Cave of Santa Sofia
The cave of Santa Sofia is one of the three known caves in the area of Kythera. The other two, also known as Caves of Santa Sofia, are in Kalamos and Agia Pelagia. However this cave is far more interesting, and the only one organised as a tourist attraction. The Cave of Santa Sofia has been used and became known as a place to practise religion. Moreover, we are confident that the cave of Santa Sofia has been used for religious purposes for the last 800 years. According to mythology and recent research Paris and Helen of Troy were hidden within the cave after leaving ancient Sparti. According to mythology they got married in the entrance of the Cave. The Cavern of Santa Sofia is now generally known as one of the mythological caves of the world. Many scientists attempted to fully explore Santa’s Sofia cave. However, it became generally known in 1930, when a Kytherian speleologist, Ioannis Petrocheilos, made the first systematic attempt to explore the interior of the cave. In 1970, his wife, Anna Petroxeilou has finally developed and analytically mapped the interior of the cave. The size of the cave is 2200 square meters and the distance from the beginning to the end is 500 meters, whereas the tourist route is 200 meters. The cave is 60 meters above the sea level and 20 metres deep in the ground. In this cave we can see various formations of stalactites and stalagmites and colours that vary from white to black and different shades of red. The different colours are a result of the metallic ingredients and chemical constitution of the area.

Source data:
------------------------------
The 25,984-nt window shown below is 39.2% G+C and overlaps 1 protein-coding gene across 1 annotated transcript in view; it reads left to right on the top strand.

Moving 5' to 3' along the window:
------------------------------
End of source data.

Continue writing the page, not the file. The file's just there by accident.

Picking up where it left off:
Lighthouse of Moudari
It is the lighthouse situated at the northernmost point of the island, cape Spathi. It was built under the British rule and is the largest lighthouse built by the British in Greece. It was constructed in 1857 and has a height of 25 meters. The view of the sea from the lighthouse is just amazing.
The Cave of Chousti
The Cave of Chousti has recently been excavated. The archaeologists discovered ceramics and human fossils from the Mesolithic period, approximately 3000bc. It has been assumed that the cave has been used as a shelter. It is located in the area of Diakofti.
The Monastery of Myrtidia
In the south west part of Kythera, and after following a very interesting route, you will face the most important monastery of Kythera, Panagia Myrtidiotissa. Twice a year, on the 15th of August and on the 24th of September local people and many visitors are praising the mother of God. The view from the Cross just before the monastery is just amazing.
The bridge of Katouni
Built in 1826, it is the largest bridge ever built in Europe by the British (110m long, 6m large, 15m maximum height and sustained by 13 arches and 12 symmetrical galleries). According to the legend, the British Commissioner Mackwell had fallen in love with a local young enchantress and had this bridge built so that he could go and visit her easily.
Cave of Chytra
One of the most impressive parts of the island is the skerry of Chytra located at a short distance across the harbor of Kapsali in the south part of the island. On its south side there is a cave with enchanting colors both in the exterior and on the seabed. At the end of the cave there is a haven for seals. Glass bottom boat does daily trips during the summer with his boat Alexandros. Going up on the isle requires attention, as the ground is steep and rocky, yet is the place that you will most definitely find Sempreviva, the yellow flower that means eternal life (Sempre viva). This very rare flower is handpicked on June from very experienced Kytherians.
The gorge of Tsakonas
The gorge of Tsakonas is located between the villages of Mitata and Viaradika, in the center of the island . A very difficult but very interesting gorge due to the variety of plants. Even more interesting is that inside the canyon are hidden churches carved in the rocks . After several kilometres and branches the gorge leads to the area of Palaiopoli.